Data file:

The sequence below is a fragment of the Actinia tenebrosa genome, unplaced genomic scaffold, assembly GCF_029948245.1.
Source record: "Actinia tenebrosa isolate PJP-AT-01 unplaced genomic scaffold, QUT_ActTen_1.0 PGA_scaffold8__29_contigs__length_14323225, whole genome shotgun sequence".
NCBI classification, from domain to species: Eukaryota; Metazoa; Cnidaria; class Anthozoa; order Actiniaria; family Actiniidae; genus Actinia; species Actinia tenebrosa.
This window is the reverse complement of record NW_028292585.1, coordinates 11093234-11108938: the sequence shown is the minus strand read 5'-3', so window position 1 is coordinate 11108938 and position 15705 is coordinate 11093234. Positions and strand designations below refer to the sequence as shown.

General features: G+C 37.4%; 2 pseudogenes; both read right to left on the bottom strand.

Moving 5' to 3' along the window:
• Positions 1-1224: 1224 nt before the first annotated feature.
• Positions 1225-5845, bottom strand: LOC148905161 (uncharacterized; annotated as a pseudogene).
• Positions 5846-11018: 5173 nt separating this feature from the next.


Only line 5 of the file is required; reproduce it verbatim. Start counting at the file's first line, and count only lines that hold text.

General features: G+C 37.4%; 2 pseudogenes; both read right to left on the bottom strand.